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Cybercrime rapidly maturing: Viber tackles message security

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‘With one billion users globally and some two million in Cambodia alone, Viber is the safest messaging application in the world today,’ Viber CEO Djamel Agaoua told The Post. NATALIA SELIVERSTOVA/SPUTNIK NEWS AGENCY/AFP

Cybercrime rapidly maturing: Viber tackles message security

With data theft becoming one of the greatest cybercrimes in modern history, US-based Cybersecurity Ventures has predicted that it will cost the world $6 trillion annually by 2021 – up from $3 trillion in 2015.

But it’s not just corporations that become the victims of cybercrimes. Theft of personal data is also included in the figures.

Instant messaging platforms which are widely used to instantaneously send and receive personal and business messages and other data are also at risk, no thanks to the need for information at your fingertips.

So how does the average smartphone user send and receive messages without the fear of hackers intervening in the process?

Speaking to The Post on the sidelines of the Rakuten Viber Asia Summit 2019 in Singapore recently, Viber CEO Djamel Agaoua said: “With one billion users globally and some two million in Cambodia alone, Viber is the safest messaging application in the world today.

Content image - Phnom Penh Post
Viber CEO Djamel Agaoua.

“This is because of our default encryption method which only one other instant messaging application practises, and that company only has two million users and is based in the US,” he said.

So how does one have an encrypted conversation without it being hacked at any point in time?

Agaoua said the message file circulating in Viber’s servers go to the phone and the “key” to unlock the message is only in the two or more phones involved in the conversation and not with Viber.

“Once the message is delivered, we automatically destroy it. We only keep the footprint of the message like the date it was sent and the phone numbers involved, but not the message content itself.

“This means that even if technology advances to a point where our servers could be unlocked, in the case of Viber, those messages will not be there to be hacked as they would have already been destroyed by default.”

To further prove his point that Viber is the safest instant messaging application in the world, Agaoua said Telegram, for instance, does not activate encryption by default.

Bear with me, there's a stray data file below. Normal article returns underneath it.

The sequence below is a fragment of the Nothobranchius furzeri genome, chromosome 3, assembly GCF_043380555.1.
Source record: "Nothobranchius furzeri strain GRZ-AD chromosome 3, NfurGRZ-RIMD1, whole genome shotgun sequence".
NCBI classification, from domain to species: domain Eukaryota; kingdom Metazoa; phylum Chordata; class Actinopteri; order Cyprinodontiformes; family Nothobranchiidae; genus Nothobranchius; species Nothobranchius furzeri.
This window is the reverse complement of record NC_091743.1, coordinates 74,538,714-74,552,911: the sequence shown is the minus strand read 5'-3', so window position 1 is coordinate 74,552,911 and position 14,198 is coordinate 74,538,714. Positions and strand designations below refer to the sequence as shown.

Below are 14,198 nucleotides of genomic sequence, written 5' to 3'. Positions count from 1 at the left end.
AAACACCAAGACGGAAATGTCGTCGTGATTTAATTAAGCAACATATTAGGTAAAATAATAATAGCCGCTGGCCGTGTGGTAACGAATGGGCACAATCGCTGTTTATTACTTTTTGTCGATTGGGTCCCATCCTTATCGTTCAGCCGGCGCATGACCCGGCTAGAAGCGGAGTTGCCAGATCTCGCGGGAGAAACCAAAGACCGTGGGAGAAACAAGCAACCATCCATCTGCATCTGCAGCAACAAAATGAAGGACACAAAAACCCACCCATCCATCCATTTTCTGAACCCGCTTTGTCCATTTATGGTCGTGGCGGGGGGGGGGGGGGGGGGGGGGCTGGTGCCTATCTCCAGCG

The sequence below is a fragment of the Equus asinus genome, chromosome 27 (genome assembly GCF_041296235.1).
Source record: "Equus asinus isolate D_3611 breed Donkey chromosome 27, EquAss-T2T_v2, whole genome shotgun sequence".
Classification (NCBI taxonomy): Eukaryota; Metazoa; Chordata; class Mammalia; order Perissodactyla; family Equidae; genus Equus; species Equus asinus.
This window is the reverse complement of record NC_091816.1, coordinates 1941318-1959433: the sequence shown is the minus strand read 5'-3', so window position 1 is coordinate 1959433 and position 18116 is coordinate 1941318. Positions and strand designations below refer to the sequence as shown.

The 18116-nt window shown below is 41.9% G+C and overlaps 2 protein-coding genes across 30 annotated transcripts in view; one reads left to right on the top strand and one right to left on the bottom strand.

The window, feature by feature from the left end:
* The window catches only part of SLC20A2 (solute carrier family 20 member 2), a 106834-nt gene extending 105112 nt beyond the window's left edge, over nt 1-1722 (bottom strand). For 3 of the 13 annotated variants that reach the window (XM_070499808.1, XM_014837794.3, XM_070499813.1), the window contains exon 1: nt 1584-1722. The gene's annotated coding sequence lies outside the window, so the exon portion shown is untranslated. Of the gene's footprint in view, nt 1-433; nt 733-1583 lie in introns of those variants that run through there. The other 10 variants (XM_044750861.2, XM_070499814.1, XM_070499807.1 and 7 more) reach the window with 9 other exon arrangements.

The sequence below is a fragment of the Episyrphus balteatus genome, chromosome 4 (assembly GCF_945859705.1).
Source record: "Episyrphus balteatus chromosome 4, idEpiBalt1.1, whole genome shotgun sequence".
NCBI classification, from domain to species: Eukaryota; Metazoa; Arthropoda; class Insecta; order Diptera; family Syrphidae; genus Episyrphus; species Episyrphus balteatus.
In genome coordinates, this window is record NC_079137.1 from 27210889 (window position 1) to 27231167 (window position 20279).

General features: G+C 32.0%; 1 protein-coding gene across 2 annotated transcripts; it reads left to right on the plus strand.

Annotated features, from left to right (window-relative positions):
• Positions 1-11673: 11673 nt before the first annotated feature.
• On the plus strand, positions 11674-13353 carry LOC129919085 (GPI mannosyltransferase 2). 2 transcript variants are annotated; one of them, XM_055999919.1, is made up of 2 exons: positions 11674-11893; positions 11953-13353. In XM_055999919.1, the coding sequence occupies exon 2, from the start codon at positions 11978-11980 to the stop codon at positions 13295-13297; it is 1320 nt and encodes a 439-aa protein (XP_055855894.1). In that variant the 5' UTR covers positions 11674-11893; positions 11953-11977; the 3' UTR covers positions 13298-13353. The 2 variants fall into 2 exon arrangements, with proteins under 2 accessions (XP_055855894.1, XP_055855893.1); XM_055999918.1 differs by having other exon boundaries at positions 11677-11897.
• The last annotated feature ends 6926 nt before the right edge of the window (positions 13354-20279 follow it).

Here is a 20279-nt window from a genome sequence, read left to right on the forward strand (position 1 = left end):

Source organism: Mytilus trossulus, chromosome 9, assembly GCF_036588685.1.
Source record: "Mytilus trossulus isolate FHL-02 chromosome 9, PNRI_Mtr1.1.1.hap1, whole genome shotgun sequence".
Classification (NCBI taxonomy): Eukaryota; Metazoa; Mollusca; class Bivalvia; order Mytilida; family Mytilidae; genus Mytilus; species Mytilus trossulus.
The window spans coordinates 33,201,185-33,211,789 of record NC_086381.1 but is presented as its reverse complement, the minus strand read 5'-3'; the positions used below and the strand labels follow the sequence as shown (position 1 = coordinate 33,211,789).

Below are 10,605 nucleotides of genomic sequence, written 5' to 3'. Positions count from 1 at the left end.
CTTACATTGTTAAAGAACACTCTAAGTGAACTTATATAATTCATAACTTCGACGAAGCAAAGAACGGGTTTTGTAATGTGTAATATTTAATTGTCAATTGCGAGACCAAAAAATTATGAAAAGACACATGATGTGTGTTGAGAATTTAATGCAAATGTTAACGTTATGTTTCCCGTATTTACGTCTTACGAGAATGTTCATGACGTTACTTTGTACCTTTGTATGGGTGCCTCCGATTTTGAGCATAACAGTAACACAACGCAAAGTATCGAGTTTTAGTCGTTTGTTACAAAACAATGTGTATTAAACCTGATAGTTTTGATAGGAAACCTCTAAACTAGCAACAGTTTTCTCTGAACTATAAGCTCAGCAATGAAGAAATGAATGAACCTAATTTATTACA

“So it claims it is secure but there is a big problem here and we know this at Viber. To put it plainly, if you have to go to the settings, make three or four taps just to activate whatever function you require, 95 per cent of users will not do it.

“So if any feature is not offered by default, then that feature will not be active in 95 per cent of the instant messaging platforms. So Telegram cannot be secure because encryption is not by default,” Agaoua stressed.

As for the possibility of hacking itself, he told The Post that nobody, not even the US Federal Bureau of Investigations (FBI) or the Central Intelligence Agency (CIA) can guarantee their systems cannot be hacked.

“All systems can be hacked. But in the case of Viber, the hacker will only find messages that have not been delivered yet. And that is just a few because 99 per cent of our messages go straight to the phone in an instant as people are connected.

“So, only messages that have not been delivered, for example, because the users are not active anymore, remain in Viber’s systems and if we cannot deliver them after a few tries, then they are destroyed. As for the other messages, we don’t have the keys so even a hacker cannot get to read them.

“In a nutshell, nobody can promise that their servers cannot be hacked. Not even the FBI or CIA can give such an assurance even though we all do our best by employing various technological safeguards.

“What Viber does over and above this to keep our users’ safe is to not keep data or messaging content at all. And this keeps them 100 per cent protected,” Agaoua stressed.

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